Fidel Castro, asked recently if the Cuban model is still worthy of exporting, had to admit it "doesn't even work for us anymore."
It's an amazing admission. We'd take issue with the "anymore" part, of course.
Sadly enough, though, we must conclude the same about the American model.
For wildly different reasons.
The Cuban model was a clunker all along, and wouldn't have survived this long without the patronage of the former Soviet Union. Now, with the sugar daddy gone and hard times getting even harder, it seems the Cuban government will be laying off some 1 million workers by next March. The government employs some 85 percent of the work force.
Cuban officials are encouraging laid-off workers to become self-employed -- in other words, start businesses.
Hmm. Sounds strangely like capitalism. Can it be?
Meanwhile, the American model worked well for more than 200 years, and led to the greatest nation on Earth. So we know the engine -- the Constitution -- purrs like a kitten. But due to operator error, the American model is in a ditch it may never get out of.
It's not as noticeable or as jarring as the Cuban pileup because America still has a sugar daddy: China.
Yet, what happens when, as Margaret Thatcher suggested of socialism, we "run out of other people's money"? That day may be coming, and soon -- unless we rebuild the country around the engine that got us here: the Constitution.
That principle, plain and simple, is what the Tea Party movement is all about, regardless of what elitist liberals in the media -- and race baiters from the NAACP wing of the Democratic Party -- want you to believe.
"I wish I could get involved in (the Tea Party) more," says Augusta school board candidate Bill Law, who happens to be black. "A lot of people would, but they don't understand it. It's been slandered.
"I think the Tea Party is doing this country a great justice."
Some, like the NAACP in a "report" last week, are intentionally trying to hurt the Tea Party movement by smearing it as racist in a transparent attempt to help Democratic candidates in the Nov. 2 election. Others simply don't get what's going on -- largely because a hostile national media haven't told the movement's story.
Seeds of the movement had been germinating for years, as Americans watched an out-of-control government take our freedoms bit by bit and our children's financial futures chunk by chunk. The movement sprouted after a famous and inspirational spontaneous rant on cable channel CNBC by Rick Santelli, in which he decried the government's bailouts and taking from productive members of society and called for a Boston-style tea party in Chicago. The video went viral on the Internet and galvanized what Peter Berkowitz of Stanford's Hoover Institution called "one of the most spectacular grass-roots political movements in American history."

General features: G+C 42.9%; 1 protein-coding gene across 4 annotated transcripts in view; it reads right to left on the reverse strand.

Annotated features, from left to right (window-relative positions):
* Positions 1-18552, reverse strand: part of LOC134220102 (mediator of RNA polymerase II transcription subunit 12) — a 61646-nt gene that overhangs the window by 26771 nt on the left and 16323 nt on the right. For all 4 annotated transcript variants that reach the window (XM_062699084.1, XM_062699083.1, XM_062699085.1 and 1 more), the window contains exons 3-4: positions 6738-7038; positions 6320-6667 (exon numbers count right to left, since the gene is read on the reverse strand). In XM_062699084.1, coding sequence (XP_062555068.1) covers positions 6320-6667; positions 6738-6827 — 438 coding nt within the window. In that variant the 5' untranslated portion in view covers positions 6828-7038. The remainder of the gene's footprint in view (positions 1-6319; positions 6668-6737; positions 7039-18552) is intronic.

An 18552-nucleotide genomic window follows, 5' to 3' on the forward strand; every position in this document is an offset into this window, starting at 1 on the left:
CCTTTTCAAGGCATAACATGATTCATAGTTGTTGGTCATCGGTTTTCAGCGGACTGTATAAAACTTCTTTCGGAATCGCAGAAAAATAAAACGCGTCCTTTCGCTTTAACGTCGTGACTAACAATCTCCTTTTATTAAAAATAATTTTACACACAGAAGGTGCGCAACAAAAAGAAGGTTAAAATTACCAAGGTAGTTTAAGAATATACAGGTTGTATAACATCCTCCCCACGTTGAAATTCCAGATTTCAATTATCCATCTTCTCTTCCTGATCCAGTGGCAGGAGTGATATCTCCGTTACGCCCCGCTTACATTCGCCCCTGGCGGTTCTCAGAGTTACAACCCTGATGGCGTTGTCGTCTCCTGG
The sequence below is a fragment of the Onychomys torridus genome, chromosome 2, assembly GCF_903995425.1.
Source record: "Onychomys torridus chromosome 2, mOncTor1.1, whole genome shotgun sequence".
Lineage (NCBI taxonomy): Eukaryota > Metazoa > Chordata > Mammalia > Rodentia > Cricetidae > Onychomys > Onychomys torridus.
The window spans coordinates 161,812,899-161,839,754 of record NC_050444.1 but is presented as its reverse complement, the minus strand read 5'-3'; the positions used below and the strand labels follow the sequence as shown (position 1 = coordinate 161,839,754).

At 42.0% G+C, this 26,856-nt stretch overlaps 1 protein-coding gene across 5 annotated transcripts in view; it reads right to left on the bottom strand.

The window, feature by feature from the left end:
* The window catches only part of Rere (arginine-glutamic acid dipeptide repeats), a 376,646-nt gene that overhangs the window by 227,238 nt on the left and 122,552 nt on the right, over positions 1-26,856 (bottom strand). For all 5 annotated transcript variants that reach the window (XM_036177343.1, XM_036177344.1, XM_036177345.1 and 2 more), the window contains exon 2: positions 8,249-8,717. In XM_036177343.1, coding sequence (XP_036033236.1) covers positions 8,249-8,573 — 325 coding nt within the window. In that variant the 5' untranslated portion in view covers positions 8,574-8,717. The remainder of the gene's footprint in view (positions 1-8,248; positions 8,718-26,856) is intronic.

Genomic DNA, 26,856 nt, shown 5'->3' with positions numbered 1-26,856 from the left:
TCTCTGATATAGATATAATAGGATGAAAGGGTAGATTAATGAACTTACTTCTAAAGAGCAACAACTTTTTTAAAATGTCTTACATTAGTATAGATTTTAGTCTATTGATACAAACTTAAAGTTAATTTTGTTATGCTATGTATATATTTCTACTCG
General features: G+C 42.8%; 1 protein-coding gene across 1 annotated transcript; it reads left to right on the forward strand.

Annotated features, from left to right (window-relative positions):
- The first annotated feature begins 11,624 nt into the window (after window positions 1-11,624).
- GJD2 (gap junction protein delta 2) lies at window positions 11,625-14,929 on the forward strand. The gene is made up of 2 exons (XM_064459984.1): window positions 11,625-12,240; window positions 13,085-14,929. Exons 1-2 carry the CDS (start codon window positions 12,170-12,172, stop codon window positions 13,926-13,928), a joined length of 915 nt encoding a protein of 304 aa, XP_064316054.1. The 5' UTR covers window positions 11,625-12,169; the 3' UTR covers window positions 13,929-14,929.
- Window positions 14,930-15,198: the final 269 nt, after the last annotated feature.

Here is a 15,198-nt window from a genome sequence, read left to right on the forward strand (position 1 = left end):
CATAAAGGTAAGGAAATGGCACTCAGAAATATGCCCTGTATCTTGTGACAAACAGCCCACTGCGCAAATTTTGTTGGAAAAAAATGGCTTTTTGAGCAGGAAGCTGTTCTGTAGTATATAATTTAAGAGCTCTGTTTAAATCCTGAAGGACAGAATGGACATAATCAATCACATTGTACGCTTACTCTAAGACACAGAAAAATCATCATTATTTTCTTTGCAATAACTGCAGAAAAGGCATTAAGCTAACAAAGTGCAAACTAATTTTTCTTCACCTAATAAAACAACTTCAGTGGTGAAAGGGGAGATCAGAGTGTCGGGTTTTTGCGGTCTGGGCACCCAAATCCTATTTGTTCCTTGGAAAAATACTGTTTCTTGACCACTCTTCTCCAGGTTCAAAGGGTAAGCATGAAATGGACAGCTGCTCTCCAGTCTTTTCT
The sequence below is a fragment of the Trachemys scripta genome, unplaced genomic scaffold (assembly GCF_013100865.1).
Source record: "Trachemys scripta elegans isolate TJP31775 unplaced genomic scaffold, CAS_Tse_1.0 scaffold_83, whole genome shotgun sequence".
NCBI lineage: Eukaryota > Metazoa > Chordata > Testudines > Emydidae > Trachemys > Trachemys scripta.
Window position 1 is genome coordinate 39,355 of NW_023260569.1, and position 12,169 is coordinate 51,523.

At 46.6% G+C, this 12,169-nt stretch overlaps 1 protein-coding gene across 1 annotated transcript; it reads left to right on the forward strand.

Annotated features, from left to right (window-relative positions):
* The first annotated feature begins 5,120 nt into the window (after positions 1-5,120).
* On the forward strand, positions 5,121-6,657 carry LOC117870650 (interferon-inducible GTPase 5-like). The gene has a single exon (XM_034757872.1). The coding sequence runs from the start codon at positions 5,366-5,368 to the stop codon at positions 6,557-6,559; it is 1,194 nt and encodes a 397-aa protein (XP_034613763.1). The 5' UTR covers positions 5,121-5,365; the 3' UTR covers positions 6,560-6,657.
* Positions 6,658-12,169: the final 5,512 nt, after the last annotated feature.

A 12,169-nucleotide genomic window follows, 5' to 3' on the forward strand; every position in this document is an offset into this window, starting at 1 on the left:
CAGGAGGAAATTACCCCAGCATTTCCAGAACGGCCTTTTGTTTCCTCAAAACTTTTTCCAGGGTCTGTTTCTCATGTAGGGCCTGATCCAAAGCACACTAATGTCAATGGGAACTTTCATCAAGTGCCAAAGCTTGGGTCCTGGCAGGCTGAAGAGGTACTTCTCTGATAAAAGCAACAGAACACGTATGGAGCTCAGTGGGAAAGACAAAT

Indeed, fans of the civil rights movement might appreciate that more than others.
Most tea partiers will tell you they're fed up with both political parties. They won't talk about race, either. But if you want to, we can: When the bill comes due for all the immoral spending in Washington, all our children will feel the pain -- but those who are already disadvantaged will feel it the most.
Tell that to the NAACP.
Some branches of the civil rights organization get it; in Rome, Ga., recently, the NAACP and Tea Party cooperated on a candidate's forum.
"It was a historic evening," wrote Doug Walker in the Rome News-Tribune . "America's largest and oldest civil rights organization, the National Association for the Advancement of Colored People (NAACP), hosted a political forum in Rome, with cooperation from one of the youngest political movements in the country, the Tea Party. And the event went off without a hitch."
That's not supposed to happen, according to the national media. The NAACP and Tea Party are natural enemies, right?
The media wish! The truth -- which you aren't hearing in the national media -- is that African-American interests and the Tea Party's are quite the same: a more prosperous, free America.
Writes Berkowitz in The Wall Street Journal , Tea Party activists "and the sizeable swath of voters who sympathize with them want to reduce the massively ballooning national debt, cut runaway federal spending, keep taxes in check, reinvigorate the economy and block the expansion of the state into citizens' lives."
One reason the elite and their audiences don't understand all this, postulates Berkowitz, is that universities have stopped teaching the fundamental principles of constitutional government that lie at the heart of the Tea Party movement.
"Our universities have produced two generations of highly educated people who seem unable to recognize the spirited defense of fundamental American principles," he writes, "even when it takes place for more than a year and a half right in front of their noses."
If our system is starting to resemble Cuba's in effectiveness, that may be why.